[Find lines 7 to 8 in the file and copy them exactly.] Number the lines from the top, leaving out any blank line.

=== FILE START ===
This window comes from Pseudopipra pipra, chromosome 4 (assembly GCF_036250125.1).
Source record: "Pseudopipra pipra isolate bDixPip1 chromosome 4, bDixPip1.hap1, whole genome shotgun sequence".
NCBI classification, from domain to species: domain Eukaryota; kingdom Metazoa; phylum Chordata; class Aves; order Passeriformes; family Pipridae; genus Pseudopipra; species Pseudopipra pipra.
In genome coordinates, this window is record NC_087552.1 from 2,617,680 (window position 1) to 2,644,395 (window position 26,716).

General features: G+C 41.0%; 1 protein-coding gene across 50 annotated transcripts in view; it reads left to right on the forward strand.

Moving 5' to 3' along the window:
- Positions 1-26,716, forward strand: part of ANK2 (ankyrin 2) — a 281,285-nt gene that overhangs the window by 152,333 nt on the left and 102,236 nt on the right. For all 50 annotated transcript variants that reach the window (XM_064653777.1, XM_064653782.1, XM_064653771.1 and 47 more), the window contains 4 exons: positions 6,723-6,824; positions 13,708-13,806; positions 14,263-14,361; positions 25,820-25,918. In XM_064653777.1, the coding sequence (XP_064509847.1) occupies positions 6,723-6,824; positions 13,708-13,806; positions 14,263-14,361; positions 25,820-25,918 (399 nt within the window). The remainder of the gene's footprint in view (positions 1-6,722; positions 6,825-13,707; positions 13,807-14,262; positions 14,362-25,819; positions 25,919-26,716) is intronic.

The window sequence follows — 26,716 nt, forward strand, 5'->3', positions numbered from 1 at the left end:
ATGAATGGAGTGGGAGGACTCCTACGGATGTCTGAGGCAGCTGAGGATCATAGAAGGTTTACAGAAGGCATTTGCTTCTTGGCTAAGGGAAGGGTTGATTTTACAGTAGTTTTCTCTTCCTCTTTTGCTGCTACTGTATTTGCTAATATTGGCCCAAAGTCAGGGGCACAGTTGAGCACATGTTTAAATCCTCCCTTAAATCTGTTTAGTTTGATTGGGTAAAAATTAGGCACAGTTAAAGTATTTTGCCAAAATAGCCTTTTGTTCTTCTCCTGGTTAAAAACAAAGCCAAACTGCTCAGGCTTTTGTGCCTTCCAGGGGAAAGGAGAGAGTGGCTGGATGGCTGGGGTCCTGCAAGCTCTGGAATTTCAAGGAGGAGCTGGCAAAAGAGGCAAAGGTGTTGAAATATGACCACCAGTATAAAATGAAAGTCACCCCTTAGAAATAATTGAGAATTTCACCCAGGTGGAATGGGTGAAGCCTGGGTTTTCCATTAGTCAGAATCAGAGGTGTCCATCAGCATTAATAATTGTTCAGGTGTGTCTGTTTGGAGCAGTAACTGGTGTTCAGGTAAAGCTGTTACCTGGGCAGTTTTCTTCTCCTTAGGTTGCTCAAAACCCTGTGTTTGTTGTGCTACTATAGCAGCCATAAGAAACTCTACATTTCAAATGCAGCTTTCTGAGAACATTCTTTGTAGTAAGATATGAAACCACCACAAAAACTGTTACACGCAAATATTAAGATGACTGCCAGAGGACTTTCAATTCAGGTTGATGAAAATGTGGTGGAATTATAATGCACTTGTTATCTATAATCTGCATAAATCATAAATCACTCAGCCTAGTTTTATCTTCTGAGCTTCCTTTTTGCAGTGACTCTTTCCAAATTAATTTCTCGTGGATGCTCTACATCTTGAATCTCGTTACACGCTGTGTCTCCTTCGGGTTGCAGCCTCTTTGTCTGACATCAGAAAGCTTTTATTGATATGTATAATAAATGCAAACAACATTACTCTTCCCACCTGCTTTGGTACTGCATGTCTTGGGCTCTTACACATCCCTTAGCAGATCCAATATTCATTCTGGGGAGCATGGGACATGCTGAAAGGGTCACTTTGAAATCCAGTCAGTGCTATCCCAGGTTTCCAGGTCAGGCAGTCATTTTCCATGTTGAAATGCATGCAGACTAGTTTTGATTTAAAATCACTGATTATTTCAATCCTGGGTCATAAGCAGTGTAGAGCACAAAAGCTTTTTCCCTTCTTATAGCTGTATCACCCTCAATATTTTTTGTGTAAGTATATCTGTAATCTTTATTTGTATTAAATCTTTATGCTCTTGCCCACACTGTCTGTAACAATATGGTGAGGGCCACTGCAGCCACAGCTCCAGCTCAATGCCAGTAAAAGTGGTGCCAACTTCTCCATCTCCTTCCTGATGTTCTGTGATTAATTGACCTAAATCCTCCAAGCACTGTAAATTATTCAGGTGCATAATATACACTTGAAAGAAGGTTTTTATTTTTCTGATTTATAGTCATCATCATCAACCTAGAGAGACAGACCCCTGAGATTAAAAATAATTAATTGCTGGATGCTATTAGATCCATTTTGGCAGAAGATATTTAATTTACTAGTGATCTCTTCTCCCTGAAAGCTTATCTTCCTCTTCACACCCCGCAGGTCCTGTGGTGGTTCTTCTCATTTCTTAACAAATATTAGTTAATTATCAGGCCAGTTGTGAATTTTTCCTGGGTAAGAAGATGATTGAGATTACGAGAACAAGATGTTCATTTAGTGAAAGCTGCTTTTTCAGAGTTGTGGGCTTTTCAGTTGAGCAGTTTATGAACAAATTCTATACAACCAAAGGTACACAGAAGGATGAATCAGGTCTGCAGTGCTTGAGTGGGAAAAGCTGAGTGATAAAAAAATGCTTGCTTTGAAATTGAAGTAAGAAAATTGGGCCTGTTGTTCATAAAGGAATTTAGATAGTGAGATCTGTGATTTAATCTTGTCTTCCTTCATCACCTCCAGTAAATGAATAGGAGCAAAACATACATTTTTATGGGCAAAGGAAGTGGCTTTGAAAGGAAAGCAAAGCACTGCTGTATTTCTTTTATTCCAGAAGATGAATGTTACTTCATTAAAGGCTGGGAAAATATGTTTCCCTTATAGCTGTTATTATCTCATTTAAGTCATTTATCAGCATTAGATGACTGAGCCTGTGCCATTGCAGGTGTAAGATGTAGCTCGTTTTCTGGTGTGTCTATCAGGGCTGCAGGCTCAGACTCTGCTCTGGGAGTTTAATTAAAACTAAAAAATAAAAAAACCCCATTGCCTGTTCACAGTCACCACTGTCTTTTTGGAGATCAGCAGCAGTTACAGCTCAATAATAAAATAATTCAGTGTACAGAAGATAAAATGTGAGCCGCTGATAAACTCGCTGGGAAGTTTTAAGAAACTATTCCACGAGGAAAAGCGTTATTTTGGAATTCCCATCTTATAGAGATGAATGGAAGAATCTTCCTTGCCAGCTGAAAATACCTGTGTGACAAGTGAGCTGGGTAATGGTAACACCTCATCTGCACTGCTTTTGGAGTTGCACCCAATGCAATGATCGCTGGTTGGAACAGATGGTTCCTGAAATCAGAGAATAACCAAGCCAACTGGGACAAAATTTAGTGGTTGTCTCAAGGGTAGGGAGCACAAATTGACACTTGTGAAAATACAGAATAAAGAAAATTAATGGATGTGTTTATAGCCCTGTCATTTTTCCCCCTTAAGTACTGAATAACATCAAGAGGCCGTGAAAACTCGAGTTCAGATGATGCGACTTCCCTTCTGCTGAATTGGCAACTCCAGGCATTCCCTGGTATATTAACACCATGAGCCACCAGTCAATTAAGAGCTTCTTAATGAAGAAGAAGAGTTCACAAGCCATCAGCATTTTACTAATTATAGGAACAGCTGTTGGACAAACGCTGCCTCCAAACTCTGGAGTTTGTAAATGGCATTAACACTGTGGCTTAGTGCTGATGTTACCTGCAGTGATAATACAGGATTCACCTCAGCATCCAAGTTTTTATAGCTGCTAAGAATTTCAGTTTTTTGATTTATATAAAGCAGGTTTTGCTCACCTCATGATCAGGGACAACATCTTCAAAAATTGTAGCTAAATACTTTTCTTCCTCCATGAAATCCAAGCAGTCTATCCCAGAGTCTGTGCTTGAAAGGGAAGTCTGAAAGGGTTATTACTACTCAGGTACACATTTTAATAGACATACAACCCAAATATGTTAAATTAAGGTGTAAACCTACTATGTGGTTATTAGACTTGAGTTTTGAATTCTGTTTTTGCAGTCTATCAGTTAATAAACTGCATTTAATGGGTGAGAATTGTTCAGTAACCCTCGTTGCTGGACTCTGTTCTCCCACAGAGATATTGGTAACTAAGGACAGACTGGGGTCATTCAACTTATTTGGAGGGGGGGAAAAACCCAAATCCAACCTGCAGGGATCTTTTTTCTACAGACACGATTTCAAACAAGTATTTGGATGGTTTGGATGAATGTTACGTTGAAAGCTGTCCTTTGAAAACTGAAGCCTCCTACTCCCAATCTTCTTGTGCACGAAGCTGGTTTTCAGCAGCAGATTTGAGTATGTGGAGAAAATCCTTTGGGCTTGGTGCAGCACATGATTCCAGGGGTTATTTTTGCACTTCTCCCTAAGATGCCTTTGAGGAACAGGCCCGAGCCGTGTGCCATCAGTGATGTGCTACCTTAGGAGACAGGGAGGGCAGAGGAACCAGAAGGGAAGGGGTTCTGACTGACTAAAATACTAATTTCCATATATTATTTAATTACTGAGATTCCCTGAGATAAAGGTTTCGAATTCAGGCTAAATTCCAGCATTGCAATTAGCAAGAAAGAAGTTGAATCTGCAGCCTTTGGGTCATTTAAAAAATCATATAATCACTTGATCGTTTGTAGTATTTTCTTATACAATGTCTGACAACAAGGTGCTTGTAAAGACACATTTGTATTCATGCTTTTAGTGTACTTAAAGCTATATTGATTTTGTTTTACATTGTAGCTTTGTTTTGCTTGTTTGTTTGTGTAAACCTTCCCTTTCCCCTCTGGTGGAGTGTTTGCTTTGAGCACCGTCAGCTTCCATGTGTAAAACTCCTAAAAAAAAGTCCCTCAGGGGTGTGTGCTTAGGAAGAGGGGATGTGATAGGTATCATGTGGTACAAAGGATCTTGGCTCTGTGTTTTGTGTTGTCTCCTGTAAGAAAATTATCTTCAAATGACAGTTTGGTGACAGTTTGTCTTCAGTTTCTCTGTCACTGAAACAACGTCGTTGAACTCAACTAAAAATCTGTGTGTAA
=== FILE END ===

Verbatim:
- Positions 1-26,716, forward strand: part of ANK2 (ankyrin 2) — a 281,285-nt gene that overhangs the window by 152,333 nt on the left and 102,236 nt on the right. For all 50 annotated transcript variants that reach the window (XM_064653777.1, XM_064653782.1, XM_064653771.1 and 47 more), the window contains 4 exons: positions 6,723-6,824; positions 13,708-13,806; positions 14,263-14,361; positions 25,820-25,918. In XM_064653777.1, the coding sequence (XP_064509847.1) occupies positions 6,723-6,824; positions 13,708-13,806; positions 14,263-14,361; positions 25,820-25,918 (399 nt within the window). The remainder of the gene's footprint in view (positions 1-6,722; positions 6,825-13,707; positions 13,807-14,262; positions 14,362-25,819; positions 25,919-26,716) is intronic.

The window sequence follows — 26,716 nt, forward strand, 5'->3', positions numbered from 1 at the left end: